Why is pink color still associated with women?

While growing up, we must have learned or heard of these two color rules. One is VIBGYOR, to memorize the colors of the rainbow, and another is blue for boys and pink for girls. Why have we approved the second one, though? Who has decided on this rule? What impact has this created on society? And how come so many of us abide by this rule so rigidly?

If I ask you to think of the color pink, what is the first thing that comes to your mind? For most of people, they might be conjuring up images of girls in pink dresses playing with dolls. It’s no surprise that our society has overwhelmingly associated this color with delicacy and femininity. That, however, is a recent development. If we go back to the 18th century, little boys and girls of the upper classes both wore pink and other colors uniformly. Many of us are unaware that pink was once considered to be a masculine color. In fact, in old catalogs and books, pink was the color for men.

I have witnessed my little siblings grow up. When I first saw them in the newborn nursery, my little brother and sister were swaddled in pink and blue wraps, respectively. But when they turned two, my sister started preferring and my brother started rejecting pink more. It is a crucial period for babies as they start developing their gender notions and associations. But I have seen how people around me and my siblings started assigning colors to them, which enforced a role that they were supposed to grow and fit into. According to society, we have only two genders that we are allowed to claim. If you are a girl, favor pink to show how girly you are. If you are a boy, you cannot like pink, or you will not be considered manly enough. Also, if you are a girl, you cannot wear bold colors; otherwise, you will be seen as a tomboy and not as a girl who knows how to be a “proper girl”.

No wonder historians are looking back at this generation and laughing at the fact that we allowed something as basic as a color to dictate what could be considered feminine or masculine. It is really important to understand that a lot of the choices that we construct are massively pushed by society, but it doesn’t mean that we need to accept them. We do not need a gender marker of any color to indicate to the world that a person is a man or woman. 

It seems like sexism in colors is something that we as a society have created, not something that was hardwired into our system. As we grow, we witness how the content around us always supports the above statement, even if we don’t want it to. For example, in Bollywood, women are shown flaunting pink attire, and men in a color other than pink. So, this eventually drives female audiences to buy more pink and male audiences to like women only in pink. Likewise, the most controversial packaging is that of KinderJoy. How in their advertisements they’ve indirectly portrayed the belief that pink packaged products are for girls and blue for boys.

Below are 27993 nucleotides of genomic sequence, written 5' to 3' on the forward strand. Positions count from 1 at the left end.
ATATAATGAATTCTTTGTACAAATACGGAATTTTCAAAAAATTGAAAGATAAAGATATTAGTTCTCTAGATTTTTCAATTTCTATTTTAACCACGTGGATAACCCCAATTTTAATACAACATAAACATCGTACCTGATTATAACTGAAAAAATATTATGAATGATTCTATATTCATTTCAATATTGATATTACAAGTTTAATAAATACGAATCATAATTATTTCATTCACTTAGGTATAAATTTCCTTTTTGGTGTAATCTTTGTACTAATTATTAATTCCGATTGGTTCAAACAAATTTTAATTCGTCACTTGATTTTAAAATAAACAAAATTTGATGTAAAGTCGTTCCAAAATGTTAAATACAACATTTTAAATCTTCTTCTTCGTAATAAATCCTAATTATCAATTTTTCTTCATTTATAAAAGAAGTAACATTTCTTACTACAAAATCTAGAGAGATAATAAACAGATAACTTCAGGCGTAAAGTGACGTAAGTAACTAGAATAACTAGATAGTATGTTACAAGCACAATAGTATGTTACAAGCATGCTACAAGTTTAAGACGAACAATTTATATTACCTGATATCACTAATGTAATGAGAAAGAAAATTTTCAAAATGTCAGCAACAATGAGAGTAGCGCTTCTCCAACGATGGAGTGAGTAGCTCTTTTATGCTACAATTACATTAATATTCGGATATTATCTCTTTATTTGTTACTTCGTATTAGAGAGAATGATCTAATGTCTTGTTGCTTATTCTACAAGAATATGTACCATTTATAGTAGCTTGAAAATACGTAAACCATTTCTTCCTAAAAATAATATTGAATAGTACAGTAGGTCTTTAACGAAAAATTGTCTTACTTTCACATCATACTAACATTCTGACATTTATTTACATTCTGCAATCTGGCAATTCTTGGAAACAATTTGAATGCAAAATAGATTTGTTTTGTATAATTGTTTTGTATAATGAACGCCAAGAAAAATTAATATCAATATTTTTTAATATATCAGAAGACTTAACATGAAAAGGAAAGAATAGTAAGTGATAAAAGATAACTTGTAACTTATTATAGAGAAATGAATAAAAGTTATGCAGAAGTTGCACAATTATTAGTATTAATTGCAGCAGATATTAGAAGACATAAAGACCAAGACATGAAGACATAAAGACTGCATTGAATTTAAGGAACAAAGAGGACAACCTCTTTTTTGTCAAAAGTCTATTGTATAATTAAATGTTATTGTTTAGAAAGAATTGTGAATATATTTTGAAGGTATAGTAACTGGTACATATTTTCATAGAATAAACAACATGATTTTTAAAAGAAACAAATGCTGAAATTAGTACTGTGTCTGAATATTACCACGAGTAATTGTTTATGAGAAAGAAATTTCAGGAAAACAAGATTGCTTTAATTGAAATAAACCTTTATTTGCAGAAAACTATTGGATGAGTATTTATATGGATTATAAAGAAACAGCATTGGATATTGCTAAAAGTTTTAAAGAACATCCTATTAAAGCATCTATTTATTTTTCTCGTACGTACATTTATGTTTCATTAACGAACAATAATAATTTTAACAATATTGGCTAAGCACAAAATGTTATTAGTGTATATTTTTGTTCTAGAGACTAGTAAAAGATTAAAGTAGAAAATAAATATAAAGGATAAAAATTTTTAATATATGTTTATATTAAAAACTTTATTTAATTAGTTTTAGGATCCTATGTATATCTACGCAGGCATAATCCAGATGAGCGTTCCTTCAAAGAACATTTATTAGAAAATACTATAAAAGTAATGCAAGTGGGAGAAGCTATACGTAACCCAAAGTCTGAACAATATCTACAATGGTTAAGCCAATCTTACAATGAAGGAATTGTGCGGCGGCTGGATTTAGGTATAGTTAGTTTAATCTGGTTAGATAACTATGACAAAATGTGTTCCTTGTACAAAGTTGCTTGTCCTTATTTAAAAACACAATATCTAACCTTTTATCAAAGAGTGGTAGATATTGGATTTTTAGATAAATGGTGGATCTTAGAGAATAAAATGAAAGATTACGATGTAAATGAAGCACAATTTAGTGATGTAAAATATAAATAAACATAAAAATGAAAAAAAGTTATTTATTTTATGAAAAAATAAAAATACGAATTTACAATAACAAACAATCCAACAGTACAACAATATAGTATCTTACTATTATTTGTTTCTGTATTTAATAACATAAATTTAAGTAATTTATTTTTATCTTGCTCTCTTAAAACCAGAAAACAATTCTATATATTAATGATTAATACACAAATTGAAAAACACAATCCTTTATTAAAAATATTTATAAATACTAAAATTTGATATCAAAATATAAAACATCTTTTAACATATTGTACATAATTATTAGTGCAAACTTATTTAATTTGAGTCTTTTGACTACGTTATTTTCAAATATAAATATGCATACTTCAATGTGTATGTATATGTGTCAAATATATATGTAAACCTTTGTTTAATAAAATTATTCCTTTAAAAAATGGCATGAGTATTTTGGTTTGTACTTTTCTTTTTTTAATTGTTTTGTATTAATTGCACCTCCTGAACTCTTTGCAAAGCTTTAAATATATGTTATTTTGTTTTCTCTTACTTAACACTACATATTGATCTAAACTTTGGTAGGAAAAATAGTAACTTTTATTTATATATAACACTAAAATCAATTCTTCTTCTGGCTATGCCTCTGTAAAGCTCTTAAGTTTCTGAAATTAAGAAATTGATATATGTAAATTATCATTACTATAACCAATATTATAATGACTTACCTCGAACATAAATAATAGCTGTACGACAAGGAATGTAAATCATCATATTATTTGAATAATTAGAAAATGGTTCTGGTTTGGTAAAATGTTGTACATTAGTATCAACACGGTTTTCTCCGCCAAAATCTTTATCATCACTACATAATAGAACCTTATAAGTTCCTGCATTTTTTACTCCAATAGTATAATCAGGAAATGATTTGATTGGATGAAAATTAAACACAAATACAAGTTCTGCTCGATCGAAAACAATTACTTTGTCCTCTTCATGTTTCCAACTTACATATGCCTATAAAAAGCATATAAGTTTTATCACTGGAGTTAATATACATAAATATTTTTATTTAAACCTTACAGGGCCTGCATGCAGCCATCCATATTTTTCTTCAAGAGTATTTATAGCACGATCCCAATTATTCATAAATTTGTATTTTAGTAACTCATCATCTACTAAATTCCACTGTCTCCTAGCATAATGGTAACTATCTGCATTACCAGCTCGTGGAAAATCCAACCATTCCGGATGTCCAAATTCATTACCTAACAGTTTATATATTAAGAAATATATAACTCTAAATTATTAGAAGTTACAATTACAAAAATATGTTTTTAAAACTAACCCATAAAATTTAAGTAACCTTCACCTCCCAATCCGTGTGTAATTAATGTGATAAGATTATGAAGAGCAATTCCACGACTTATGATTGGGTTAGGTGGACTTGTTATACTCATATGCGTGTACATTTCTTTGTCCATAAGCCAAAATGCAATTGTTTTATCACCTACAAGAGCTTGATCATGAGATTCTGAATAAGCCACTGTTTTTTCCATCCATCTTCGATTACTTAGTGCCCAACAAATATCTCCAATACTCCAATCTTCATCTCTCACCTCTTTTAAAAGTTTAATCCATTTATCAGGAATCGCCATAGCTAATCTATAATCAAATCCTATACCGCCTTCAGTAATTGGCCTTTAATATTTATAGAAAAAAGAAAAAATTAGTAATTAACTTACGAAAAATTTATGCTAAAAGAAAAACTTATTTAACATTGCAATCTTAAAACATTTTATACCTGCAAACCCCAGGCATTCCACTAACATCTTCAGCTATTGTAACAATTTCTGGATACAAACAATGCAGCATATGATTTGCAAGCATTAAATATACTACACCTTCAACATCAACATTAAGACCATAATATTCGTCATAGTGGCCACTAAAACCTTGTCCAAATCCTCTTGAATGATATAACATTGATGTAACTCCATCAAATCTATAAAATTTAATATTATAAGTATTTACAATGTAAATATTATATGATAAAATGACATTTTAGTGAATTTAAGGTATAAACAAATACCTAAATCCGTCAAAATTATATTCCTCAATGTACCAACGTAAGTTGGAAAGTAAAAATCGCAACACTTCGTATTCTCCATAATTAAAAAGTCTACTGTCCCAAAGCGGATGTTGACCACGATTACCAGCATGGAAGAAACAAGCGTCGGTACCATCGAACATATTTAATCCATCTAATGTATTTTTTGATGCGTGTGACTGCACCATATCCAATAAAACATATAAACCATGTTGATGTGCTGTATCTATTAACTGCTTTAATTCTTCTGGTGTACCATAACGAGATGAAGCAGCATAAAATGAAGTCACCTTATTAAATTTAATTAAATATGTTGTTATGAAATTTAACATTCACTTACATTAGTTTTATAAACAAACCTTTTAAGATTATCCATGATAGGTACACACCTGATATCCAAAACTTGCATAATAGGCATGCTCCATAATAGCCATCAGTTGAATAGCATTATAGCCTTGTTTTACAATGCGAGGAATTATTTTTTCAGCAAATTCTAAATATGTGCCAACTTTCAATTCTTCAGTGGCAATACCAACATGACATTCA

A major percentage of men today feel insecure about wearing the pink color and feel it dictates their sexual orientation or degree of masculinity. They feel their features don’t look adequate in the color or rather, they perceive they will disappoint society by going pink. But, according to me, the most confident men I have encountered have no problem wearing pink from time to time. 

No matter how many studies show that pink should be for men and blue for women, or vice versa. What matters is that every gender has the liberty to identify itself with any color.

Nimisha Agarwal

PGDM (PGFC2236)

2 thoughts on “Why is pink color still associated with women?

  1. While the society is progressing in its own way the discrimination is still prominent in every part of our country. The most basic discrimination done between men and women starts at a very young age but people do not pay much heed towards it. The fact, that you wrote about it so beautifully and presented your ideas and opinions on the said matter, is highly commendable. It’s high time that a girl and a boy choose their own preferences and not what the society tells them. While reading your blog i found myself relating with every word. More people should definitely be reading this piece. Kudos!

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  2. As I was growing up, I was also told by people the colour “rule”: Pink is for girls and blue is for boys. Not only back then today also in 2022 some advertisements like the add of Kinder joy does that as a part of marketing. Little me used to always question Why though? Who got to decide this?

    When I was reading this blog the first thing that came to my mind was an instance from my childhood where my uncle bought some gifts for all the cousins and they were distributed on the basis of colours amongst all of us.

    In my opinion if we want a world without stereotypes, sexism, and other forms of bias, we should cease forcing colours on children since they are completely out of date.

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